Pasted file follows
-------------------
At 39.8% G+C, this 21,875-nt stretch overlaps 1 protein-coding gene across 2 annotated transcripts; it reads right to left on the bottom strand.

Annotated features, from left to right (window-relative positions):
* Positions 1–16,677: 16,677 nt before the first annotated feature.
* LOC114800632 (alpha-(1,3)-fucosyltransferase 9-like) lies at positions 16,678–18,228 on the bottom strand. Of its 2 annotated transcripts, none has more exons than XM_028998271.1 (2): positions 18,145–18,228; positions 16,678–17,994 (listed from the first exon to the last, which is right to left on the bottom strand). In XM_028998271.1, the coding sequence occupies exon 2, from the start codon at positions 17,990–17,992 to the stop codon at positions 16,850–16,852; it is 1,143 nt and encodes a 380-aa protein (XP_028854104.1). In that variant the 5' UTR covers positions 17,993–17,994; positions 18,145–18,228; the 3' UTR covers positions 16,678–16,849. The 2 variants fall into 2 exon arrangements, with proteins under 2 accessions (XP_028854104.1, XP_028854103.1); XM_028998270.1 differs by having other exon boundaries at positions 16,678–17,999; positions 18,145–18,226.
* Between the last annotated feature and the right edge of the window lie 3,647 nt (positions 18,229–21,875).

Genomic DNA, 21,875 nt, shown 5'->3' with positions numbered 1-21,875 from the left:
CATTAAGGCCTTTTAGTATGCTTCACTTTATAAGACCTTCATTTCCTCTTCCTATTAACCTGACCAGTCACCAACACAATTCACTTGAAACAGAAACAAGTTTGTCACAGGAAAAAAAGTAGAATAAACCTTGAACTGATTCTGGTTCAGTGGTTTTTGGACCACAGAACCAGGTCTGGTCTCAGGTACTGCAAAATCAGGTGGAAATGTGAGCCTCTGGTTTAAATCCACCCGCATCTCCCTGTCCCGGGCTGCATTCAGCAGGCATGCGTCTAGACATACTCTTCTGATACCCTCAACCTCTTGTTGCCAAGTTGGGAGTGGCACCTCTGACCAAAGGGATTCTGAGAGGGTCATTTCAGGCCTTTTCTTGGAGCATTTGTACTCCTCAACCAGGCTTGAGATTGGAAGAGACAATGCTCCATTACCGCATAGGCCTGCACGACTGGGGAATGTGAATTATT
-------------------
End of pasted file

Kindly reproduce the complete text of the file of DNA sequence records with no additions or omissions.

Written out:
At 39.8% G+C, this 21,875-nt stretch overlaps 1 protein-coding gene across 2 annotated transcripts; it reads right to left on the bottom strand.

Annotated features, from left to right (window-relative positions):
* Positions 1–16,677: 16,677 nt before the first annotated feature.
* LOC114800632 (alpha-(1,3)-fucosyltransferase 9-like) lies at positions 16,678–18,228 on the bottom strand. Of its 2 annotated transcripts, none has more exons than XM_028998271.1 (2): positions 18,145–18,228; positions 16,678–17,994 (listed from the first exon to the last, which is right to left on the bottom strand). In XM_028998271.1, the coding sequence occupies exon 2, from the start codon at positions 17,990–17,992 to the stop codon at positions 16,850–16,852; it is 1,143 nt and encodes a 380-aa protein (XP_028854104.1). In that variant the 5' UTR covers positions 17,993–17,994; positions 18,145–18,228; the 3' UTR covers positions 16,678–16,849. The 2 variants fall into 2 exon arrangements, with proteins under 2 accessions (XP_028854104.1, XP_028854103.1); XM_028998270.1 differs by having other exon boundaries at positions 16,678–17,999; positions 18,145–18,226.
* Between the last annotated feature and the right edge of the window lie 3,647 nt (positions 18,229–21,875).

Genomic DNA, 21,875 nt, shown 5'->3' with positions numbered 1-21,875 from the left:
CATTAAGGCCTTTTAGTATGCTTCACTTTATAAGACCTTCATTTCCTCTTCCTATTAACCTGACCAGTCACCAACACAATTCACTTGAAACAGAAACAAGTTTGTCACAGGAAAAAAAGTAGAATAAACCTTGAACTGATTCTGGTTCAGTGGTTTTTGGACCACAGAACCAGGTCTGGTCTCAGGTACTGCAAAATCAGGTGGAAATGTGAGCCTCTGGTTTAAATCCACCCGCATCTCCCTGTCCCGGGCTGCATTCAGCAGGCATGCGTCTAGACATACTCTTCTGATACCCTCAACCTCTTGTTGCCAAGTTGGGAGTGGCACCTCTGACCAAAGGGATTCTGAGAGGGTCATTTCAGGCCTTTTCTTGGAGCATTTGTACTCCTCAACCAGGCTTGAGATTGGAAGAGACAATGCTCCATTACCGCATAGGCCTGCACGACTGGGGAATGTGAATTATT